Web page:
The road through the national park finally ends at the Bahía Lapataia. It’s also the official end of the Ruta 3 and for many overlanders the southernmost point of the Pan-American Highway from Alaska to Argentina (actually, it’s not really the southernmost point that can be reached by car, more about this later). The following sign is probably the most photographed one in Tierra del Fuego.
After hiking up to the Mirador Bahía Lapataia (which offers a nice view of the bay) we left this place and slowly drove back to Ushuaia.
For many years it’s very common that informal meet-ups of overlanders, especially from Europe, take place in Ushuaia during Christmas. On our way back we stopped at the campground in the national park (located between the Laguna Negra and Laguna Verde) and were happy to find Tjorven and Claus (CuTe-Round-the-World). We had met them first on the ferry to Porvenir (see last blog post). But there were more overlanders at this place. We had a nice chat not only with Tjorven and Claus but also with Florian and Barbara from Vier-im-4×4 (who are traveling in an older Iveco 90-16 truck together with their two small kids) and Gerd and Evelyn from MANfredontour (traveling in a stunning MAN expedition truck). Just as we left Simon and Julia from SiJu_Campervan (traveling in a Renault Master van) arrived at the site. It was a nice spontaneous overlander meet-up in the Tierra del Fuego National Park on Christmas.
Ruta J to Estancia Moat
Two days later, we wanted to drive to the real southernmost point that could be reached by car (with the exception of some ice roads in Antarctica): the Estancia Moat. The Ruta J to the Estancia starts east of Ushuaia (see the map at the beginning of this post). Before the junction, the Ruta 3 passes along an extremely beautiful valley.
The Ruta J follows then a meandering river with several beaver dams.
We saw a large beaver in the dammed pools but sadly after fetching the camera it was gone.
About one hour later, we reached the Estancia Haberton, a historic farm that is now mostly a museum and restaurant for tourists. The farm is closed on Tuesdays. Since we were there on a Tuesday visiting the farm was no option for us.
Continuing on the Ruta J we soon reached the Ermita Padre Pio.
A mystic path through a dense forest led to a small shrine.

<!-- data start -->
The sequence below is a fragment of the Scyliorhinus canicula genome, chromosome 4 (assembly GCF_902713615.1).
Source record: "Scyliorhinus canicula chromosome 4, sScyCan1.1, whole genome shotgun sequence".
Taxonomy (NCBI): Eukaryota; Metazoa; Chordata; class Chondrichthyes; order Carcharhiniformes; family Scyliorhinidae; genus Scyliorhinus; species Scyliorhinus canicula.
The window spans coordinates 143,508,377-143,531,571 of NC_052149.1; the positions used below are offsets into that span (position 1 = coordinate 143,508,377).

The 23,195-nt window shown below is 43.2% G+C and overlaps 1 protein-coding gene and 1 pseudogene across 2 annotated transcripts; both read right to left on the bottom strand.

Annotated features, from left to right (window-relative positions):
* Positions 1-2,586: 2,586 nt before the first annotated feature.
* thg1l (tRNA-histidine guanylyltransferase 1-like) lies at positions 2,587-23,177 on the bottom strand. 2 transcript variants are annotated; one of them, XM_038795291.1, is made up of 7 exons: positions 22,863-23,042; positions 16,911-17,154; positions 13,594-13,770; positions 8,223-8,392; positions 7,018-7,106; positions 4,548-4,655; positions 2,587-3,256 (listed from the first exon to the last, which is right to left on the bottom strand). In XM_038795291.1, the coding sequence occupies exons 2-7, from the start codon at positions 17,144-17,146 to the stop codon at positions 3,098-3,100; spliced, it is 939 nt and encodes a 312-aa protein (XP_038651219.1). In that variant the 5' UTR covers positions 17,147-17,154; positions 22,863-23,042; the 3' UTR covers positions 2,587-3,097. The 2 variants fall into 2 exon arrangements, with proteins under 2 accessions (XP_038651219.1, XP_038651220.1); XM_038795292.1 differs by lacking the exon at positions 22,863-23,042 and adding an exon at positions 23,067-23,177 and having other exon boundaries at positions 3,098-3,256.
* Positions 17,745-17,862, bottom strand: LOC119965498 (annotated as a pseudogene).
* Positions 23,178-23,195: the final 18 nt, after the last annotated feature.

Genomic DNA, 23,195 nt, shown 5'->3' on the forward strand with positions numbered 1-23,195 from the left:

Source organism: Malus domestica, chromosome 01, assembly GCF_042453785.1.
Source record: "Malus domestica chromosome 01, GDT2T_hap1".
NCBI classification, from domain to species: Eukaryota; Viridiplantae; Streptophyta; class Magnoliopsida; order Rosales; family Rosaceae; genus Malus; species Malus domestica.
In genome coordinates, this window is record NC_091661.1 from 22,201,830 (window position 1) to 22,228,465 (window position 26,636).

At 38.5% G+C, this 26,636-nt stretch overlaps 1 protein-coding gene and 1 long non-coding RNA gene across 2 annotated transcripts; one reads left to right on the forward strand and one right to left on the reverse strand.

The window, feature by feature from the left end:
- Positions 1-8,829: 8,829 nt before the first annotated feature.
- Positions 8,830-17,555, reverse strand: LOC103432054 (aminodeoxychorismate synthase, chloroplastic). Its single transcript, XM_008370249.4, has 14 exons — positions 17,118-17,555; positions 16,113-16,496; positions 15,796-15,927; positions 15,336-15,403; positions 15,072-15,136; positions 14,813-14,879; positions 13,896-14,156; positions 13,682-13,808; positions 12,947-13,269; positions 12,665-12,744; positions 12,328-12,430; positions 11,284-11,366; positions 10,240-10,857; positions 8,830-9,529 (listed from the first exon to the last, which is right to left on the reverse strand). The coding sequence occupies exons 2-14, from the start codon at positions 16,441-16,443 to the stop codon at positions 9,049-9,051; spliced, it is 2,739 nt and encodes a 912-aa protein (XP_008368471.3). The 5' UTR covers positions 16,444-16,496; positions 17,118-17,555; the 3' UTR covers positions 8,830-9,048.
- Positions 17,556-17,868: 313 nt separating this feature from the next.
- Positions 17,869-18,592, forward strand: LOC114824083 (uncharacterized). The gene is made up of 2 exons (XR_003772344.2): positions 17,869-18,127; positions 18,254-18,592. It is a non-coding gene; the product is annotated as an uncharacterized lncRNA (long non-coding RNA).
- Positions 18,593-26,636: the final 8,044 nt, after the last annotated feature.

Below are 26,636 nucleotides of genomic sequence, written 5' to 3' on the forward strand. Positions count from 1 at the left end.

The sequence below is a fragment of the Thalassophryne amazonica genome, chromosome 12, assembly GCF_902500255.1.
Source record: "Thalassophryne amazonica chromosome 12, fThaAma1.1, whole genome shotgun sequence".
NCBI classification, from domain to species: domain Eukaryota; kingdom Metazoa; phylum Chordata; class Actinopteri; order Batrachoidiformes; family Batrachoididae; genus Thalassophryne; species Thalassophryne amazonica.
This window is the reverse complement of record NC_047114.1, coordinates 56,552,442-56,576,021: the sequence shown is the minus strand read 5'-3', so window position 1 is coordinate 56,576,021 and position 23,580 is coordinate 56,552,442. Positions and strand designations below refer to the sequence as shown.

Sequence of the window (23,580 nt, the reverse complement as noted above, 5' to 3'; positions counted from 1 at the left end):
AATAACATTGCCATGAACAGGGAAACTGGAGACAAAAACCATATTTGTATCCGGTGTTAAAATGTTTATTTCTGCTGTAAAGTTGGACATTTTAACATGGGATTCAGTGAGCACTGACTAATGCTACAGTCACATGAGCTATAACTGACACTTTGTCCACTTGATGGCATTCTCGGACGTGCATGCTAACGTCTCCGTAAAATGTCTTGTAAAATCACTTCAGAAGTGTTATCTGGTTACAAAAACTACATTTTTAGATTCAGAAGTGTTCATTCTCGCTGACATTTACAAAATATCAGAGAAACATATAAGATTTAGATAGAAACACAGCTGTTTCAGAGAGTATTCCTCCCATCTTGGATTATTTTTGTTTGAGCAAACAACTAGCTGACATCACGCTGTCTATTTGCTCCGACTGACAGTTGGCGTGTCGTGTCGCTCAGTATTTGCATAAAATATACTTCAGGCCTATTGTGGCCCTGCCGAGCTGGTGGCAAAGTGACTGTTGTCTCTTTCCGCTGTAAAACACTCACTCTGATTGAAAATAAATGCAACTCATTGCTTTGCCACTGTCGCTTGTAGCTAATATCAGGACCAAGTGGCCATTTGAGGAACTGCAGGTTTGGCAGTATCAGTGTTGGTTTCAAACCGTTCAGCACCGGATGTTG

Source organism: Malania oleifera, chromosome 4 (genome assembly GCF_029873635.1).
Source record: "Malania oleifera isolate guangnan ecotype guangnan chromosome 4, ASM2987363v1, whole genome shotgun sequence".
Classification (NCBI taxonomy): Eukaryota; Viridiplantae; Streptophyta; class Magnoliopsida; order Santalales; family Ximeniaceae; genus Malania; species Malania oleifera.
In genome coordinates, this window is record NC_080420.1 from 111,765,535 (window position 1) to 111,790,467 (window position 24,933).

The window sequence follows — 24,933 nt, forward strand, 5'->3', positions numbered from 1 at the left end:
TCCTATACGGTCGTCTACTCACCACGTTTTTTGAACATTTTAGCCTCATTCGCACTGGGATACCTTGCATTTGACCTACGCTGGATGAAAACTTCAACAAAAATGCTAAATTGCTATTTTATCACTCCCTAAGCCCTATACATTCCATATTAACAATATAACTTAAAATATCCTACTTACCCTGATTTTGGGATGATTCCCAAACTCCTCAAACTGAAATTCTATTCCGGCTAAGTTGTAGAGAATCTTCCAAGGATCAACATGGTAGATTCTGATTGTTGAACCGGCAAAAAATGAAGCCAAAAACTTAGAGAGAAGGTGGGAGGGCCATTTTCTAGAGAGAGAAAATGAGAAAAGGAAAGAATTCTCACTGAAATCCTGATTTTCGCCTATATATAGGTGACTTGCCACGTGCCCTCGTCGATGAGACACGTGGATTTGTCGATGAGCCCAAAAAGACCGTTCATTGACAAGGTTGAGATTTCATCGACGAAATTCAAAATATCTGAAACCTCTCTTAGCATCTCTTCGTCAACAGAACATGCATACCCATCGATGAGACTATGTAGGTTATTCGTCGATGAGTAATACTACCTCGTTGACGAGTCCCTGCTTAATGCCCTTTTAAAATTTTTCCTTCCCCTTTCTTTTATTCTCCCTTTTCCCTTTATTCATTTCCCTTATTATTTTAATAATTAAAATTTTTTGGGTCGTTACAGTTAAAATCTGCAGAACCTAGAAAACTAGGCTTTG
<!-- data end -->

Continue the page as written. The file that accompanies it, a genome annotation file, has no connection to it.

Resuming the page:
The landscape along the route is just stunning.
At many points, you have a nice view of the Beagle Channel.
This area is very remote. During the whole day, we saw only a hand full of other cars. Most tourists just go to the Estancia Haberton and then drive back to Ushuaia.
We passed a couple of very beautiful beaches.
The trees were shaped in a distinctive way by the strong winds coming from Antarctica.
The wildlife we saw along the way was limited to different birds.
Finally, 130 km from Ushuaia, we reached the Rio Moat and the Estancia Moat, the end of the Ruta J. This place is even further south than Puerto Williams.
The last bridge was not very confidence inspiring. By using a spotter we managed to not sink one of our wheels in the huge holes.
On the way back to Ushuaia we did a short side trip on the Ruta K to Almirante Brown and Puerto Almanza. There are a couple of nice restaurants at this place. But since it was already very late and soon getting dark we decided to drive back to Ushuaia and have dinner at our apartment.
We also had another quick stop at the valley between Cerro Castor and Passo Garibaldi for sunset photography with some very dramatic clouds.
New Year’s Eve
On New Year’s Eve, we just stayed at our apartment, cooked a nice dinner, and were hoping to watch some spectacular fireworks from our balcony.
Sadly, it didn’t happen. There were just a few red flare signals at midnight.
On the 3rd of January, we celebrated Linnéa’s birthday with presents in the morning, followed by a lovely sushi dinner at the Asia Gourmet restaurant in Ushuaia.
This was also our last day in Ushuaia. From now on we would mainly travel north.
Ruta 3 looks like an interesting road with a loney valley – nice that you have enough time for trips like this.
Wonder why you use Western Union – do you have issues to draw money using your credit cards ? I know the fee is quite high, for a very limited amount.
Andreas, it’s not about the fee. If you use an ATM in Argentina you get only 50% of the money compared to using Western Union. Take a look at our blog post #15 where this is explained in detail:
Thanks Boris, looks like there was no change to give the better blue rate to credit card holders. I checked Western Union for Chile, they take quite a bad exchange rate taking ~10%, does not look better than the credit card fees.
In Chile we use ATMs or pay with credit cards while in Argentina we use only Western Union. It‘s currently the best combination.
Great pics! Ushuaia really does look like an outpost at the bottom of the world. And what an awesome destination to spend Christmas and the New Year too!